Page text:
The objective of the proposed project is to improve preclinical molecular imaging capabilities using the synthetic-collimator imaging approach, which is an innovative SPECT technique in which tomographic images are reconstructed from multi-pinhole projection data collected at multiple magnifications. Preclinical imaging tasks, particularly molecular imaging of the mouse brain, demand both high spatial resolution and good sensitivity. Sub-millimeter spatial resolution is needed to resolve brain structures, while high sensitivity is needed to avoid pharmacologic effects associated with excessive ligand mass, limit radiation dose, and keep imaging times short. To address these competing demands, we will employ silicon and germanium detectors together. Each provides better spatial resolution than can be achieved with conventional scintillation cameras, making it possible to achieve a given spatial resolution at a lower pinhole magnification. Lower magnification, in turn, allows for a greater number of pinholes per unit detector area to be used. As this particular germanium detector technology has not previously been applied to preclinical SPECT, an initial task will be to optimize the signal processing and then characterize the detector performance as a gamma camera. Then a SPECT imaging system utilizing two camera heads, each with a silicon detector and a germanium detector stacked one behind the other, will be built. This design will allow for imaging to be done using photon emissions of two different energies at two different pinhole magnifications simultaneously. In addition to improving the sensitivity through the use of a unique two detector-layer approach, this method also enables tomographic reconstruction of multiplexed projection data, which further improves sensitivity by allowing a greater number of pinholes to be used. Specialized calibration procedures and iterative reconstruction algorithms will be implemented. Computational and analytical tools will be used to guide collimator design, image-acquisition strategy, and to compare experimental measurements to expected performance. Finally, the imaging capabilities of the multi- pinhole SPECT system will be demonstrated through the measurement of striatal binding in the mouse brain of a dopamine D2-receptor radioligand. These measurements will be compared to both to ex vivo measures and to analogous imaging measurements made with a commercial small-animal SPECT system. Overall, on a per detector-area basis this approach should provide a unique combination of spatial resolution and sensitivity for preclinical SPECT imaging studies.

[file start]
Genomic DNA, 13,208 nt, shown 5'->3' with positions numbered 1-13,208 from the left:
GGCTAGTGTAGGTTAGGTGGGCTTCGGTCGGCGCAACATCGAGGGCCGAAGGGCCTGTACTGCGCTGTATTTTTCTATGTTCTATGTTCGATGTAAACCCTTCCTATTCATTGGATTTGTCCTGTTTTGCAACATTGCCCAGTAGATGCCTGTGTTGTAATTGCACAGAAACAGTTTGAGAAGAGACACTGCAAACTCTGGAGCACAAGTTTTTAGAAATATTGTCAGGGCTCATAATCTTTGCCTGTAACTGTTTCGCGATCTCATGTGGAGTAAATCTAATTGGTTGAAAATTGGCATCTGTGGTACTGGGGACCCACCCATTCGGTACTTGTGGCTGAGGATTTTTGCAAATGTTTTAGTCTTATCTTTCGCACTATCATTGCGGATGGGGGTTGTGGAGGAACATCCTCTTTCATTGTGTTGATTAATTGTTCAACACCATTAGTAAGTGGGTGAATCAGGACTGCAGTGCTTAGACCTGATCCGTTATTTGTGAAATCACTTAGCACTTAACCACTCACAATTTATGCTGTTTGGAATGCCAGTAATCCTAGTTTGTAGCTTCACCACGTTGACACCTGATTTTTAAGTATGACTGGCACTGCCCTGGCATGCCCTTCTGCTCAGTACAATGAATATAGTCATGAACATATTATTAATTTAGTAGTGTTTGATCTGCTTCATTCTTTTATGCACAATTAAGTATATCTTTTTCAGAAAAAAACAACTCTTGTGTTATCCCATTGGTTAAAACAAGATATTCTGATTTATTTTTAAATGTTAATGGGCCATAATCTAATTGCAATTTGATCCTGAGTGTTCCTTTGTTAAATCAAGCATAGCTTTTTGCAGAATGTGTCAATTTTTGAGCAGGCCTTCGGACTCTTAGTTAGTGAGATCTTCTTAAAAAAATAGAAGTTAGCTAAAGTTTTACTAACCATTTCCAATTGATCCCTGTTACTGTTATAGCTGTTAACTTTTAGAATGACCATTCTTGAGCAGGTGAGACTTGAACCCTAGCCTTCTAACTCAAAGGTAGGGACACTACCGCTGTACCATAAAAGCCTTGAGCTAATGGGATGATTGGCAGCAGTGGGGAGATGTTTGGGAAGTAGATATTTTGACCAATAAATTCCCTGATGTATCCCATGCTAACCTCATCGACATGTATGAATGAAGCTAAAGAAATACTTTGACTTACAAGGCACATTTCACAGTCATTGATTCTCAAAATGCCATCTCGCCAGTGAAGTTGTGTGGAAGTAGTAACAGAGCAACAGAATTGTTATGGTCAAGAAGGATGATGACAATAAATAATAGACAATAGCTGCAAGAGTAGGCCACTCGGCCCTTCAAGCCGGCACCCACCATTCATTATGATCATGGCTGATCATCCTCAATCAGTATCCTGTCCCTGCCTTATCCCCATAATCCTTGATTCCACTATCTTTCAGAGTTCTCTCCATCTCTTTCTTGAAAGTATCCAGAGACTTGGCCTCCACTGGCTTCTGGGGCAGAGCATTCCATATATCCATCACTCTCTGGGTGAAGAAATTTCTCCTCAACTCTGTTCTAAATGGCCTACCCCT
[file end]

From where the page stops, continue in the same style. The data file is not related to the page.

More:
The overall objective is to develop an imaging system offering a combination of spatial resolution and sensitivity tailored to the demands of molecular imaging of the mouse brain. This device and the associated imaging techniques will be valuable tools for the study of neurological function and dysfunction with many applications in drug development. In addition, the development and demonstration of position-sensitive germanium detectors for SPECT imaging has the potential to impact clinical nuclear medicine due to their combination of excellent spatial resolution and unparalleled energy resolution.